recording of excerpts from Carmen was made for broadcasting
purposes by RIAS Berlin. The reasons for having it sung in German
were threefold: it was common practice at the time to perform
vocal music in the vernacular; as part of the ‘re-education’
after the Nazi period it was important that culture could be
understood easily and RIAS reached only people in Berlin and
its surrounding area. It was never intended for commercial release.
But also when Fricsay a few years later recorded a similar highlights
disc for Deutsche Grammophon with other singers it was also
sung in German. It was, during that period, the policy of the
company, which was still mainly a Germany-oriented company.
During a period of transition they used to set down two sets
of recordings, one for the domestic market in German and one
for an international market in the original language.
might wonder why they didn’t record the full opera when they
spent so much effort on the production. Hearing the result it
is even more to be deeply regretted, since this is from beginning
to end a truly fascinating and engaging reading, first and foremost
on behalf of the conductor. Hungarian-born Ferenc Fricsay had
a comet-like career directly after the war. In the 1950s he
was certainly one of the foremost conductors in Europe, highly
regarded in a wide repertoire and possibly Deutsche Grammophon’s
premium conductor. Alas he contracted cancer and died in 1963,
aged 48. In the field of opera he recorded several Mozart works:
Die Entführung, Le nozze di Figaro, Don Giovanni and
Die Zauberflöte. His Fidelio is also a reading
to place among the best, and I believe he could have made a
Carmen to sweep the board with existing versions. The
mono sound on this disc is a bit congested but clear and well-balanced
and the clarity of Fricsay’s conducting is superb. Extremely
well rehearsed, the prelude is both punchy and elegant with
lucid textures and rhythmic élan. It is here, and in the three
entr’actes and the ballet sequence in act four that he shows
what a fine conductor he was. The first entr’acte (tr. 5) is
rather brisk but light and airy and translucent, the second
(tr. 8) – the one with flute and harp in the opening – is also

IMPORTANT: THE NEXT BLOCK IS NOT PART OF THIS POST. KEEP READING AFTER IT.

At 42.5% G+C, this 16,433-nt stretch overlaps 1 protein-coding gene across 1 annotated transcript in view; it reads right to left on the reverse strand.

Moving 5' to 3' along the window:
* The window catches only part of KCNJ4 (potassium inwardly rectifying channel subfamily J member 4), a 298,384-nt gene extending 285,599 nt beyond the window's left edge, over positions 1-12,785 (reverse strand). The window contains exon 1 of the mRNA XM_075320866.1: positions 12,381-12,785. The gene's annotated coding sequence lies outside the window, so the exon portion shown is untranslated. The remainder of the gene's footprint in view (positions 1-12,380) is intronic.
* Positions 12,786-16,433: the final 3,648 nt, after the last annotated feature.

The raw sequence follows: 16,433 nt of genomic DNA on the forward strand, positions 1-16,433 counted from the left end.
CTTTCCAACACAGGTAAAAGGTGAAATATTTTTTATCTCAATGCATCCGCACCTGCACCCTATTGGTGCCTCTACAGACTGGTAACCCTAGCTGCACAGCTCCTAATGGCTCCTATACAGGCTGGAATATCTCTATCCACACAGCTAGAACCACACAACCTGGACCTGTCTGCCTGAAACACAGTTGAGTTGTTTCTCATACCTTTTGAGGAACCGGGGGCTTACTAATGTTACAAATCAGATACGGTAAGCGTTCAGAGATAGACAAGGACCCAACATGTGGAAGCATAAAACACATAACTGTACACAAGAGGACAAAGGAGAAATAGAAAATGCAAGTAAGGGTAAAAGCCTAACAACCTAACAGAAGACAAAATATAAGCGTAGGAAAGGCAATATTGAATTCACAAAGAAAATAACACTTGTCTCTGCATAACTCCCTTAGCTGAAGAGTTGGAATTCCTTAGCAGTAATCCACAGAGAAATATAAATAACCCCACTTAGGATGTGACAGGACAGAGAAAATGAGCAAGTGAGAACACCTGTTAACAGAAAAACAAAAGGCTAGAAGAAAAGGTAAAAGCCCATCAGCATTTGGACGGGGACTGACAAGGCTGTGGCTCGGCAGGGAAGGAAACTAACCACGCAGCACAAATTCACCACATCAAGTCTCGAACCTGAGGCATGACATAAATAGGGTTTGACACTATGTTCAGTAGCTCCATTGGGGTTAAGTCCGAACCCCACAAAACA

light with splendid playing from the wind soloists, but maybe
the harp is a little too closely balanced. The third entr’acte
(tr. 11) is shaped to perfection and the ballet music is a tour
de force with a frenetic Farandole (tr. 12) and the Danse
bohémienne a winner with its rousing accelerando.
Carmen is much more than a few orchestral pieces and
it is in the vocal numbers that a conductor reveals his dramatic,
theatrical mettle; this is also where Fricsay triumphs. He chooses
sensible tempos, never drags, keeping in mind that this was
originally an Opéra Comique: a Singspiel with a lighter
touch than through-composed operas. The fine duet with Micaëla
and Don Josë in act one is so lovingly moulded and oh! how the
strings glow! The gypsy song in act two is highly charged and
he brings out the contrasts in the Card Scene in act three between
the light-heartedness of Frasquita and Mercedes and the ominous
darkness when Carmen enters.
singing is a slightly mixed bag but in general it is up to standard.
There is no Escamillo, but he wasn’t in Mérimée’s original story
either. Frasquita and Mercedes are good and Elfriede Trötschel
is a lovely Micaëla, singing with warmth and feeling. Rudolf
Schock was a versatile singer. To many he was the leading operetta
star of his time but he actually sang anything from Donizetti
to Wagner – he was a better-than-average Walther in Rudolf Kempe’s
Meistersinger – and his Don José has many virtues. He
can be rather stiff and unrelenting at times and his actual
tone is on the dry side but he has his lyrical moments where
he caresses the phrases lovingly. In the second act confrontation
with Carmen he is deeply involved and delivers a lyrical and
restrained Flower Song with powerful climaxes –and he ends it
softly! It’s a pity that it wasn’t cued separately; as it is
it is in the middle of a track that lasts for 12 minutes. He
is also moving in the final scene.
what about Carmen? At the time of the recording Margarete Klose
was close to fifty and had a long and distinguished career behind
her, best known as a Wagner singer. In the Habanera there are
signs of a certain hollowness of tone. This is typical of singers
who have had a too one-sided diet of heavy Wagnerian meals,
but she is nuanced and the Seguidilla is splendidly alluring.
Elsewhere she has a tendency to chop up the musical line with
a kind of Wagnerian declamation but it has to be admitted that
in the Card Scene she is winning with her Walhalla intensity.
perhaps a disc for the general opera-lover who wants all the
plums in good readings and modern sound but for admirers of
Ferenc Fricsay it is a must. I believe many other collectors
will find a lot to admire.